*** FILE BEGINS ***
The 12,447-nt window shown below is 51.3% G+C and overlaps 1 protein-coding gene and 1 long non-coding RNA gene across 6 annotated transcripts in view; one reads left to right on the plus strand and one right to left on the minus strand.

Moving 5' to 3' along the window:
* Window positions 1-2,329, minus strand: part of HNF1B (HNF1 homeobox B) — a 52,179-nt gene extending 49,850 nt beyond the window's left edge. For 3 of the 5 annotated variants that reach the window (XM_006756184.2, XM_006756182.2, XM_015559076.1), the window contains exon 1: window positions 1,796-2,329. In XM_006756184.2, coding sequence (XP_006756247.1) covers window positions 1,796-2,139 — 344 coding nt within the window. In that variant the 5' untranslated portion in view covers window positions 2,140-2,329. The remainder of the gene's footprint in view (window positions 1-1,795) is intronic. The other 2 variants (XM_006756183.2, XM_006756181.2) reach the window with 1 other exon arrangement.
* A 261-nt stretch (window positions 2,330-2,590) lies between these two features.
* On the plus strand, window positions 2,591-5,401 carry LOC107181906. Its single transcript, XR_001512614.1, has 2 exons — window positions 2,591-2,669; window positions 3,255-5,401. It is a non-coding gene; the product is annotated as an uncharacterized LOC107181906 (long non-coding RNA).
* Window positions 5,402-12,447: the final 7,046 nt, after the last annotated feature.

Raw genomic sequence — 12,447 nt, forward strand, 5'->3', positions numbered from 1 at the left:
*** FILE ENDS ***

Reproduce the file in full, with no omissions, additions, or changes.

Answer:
The 12,447-nt window shown below is 51.3% G+C and overlaps 1 protein-coding gene and 1 long non-coding RNA gene across 6 annotated transcripts in view; one reads left to right on the plus strand and one right to left on the minus strand.

Moving 5' to 3' along the window:
* Window positions 1-2,329, minus strand: part of HNF1B (HNF1 homeobox B) — a 52,179-nt gene extending 49,850 nt beyond the window's left edge. For 3 of the 5 annotated variants that reach the window (XM_006756184.2, XM_006756182.2, XM_015559076.1), the window contains exon 1: window positions 1,796-2,329. In XM_006756184.2, coding sequence (XP_006756247.1) covers window positions 1,796-2,139 — 344 coding nt within the window. In that variant the 5' untranslated portion in view covers window positions 2,140-2,329. The remainder of the gene's footprint in view (window positions 1-1,795) is intronic. The other 2 variants (XM_006756183.2, XM_006756181.2) reach the window with 1 other exon arrangement.
* A 261-nt stretch (window positions 2,330-2,590) lies between these two features.
* On the plus strand, window positions 2,591-5,401 carry LOC107181906. Its single transcript, XR_001512614.1, has 2 exons — window positions 2,591-2,669; window positions 3,255-5,401. It is a non-coding gene; the product is annotated as an uncharacterized LOC107181906 (long non-coding RNA).
* Window positions 5,402-12,447: the final 7,046 nt, after the last annotated feature.

Raw genomic sequence — 12,447 nt, forward strand, 5'->3', positions numbered from 1 at the left: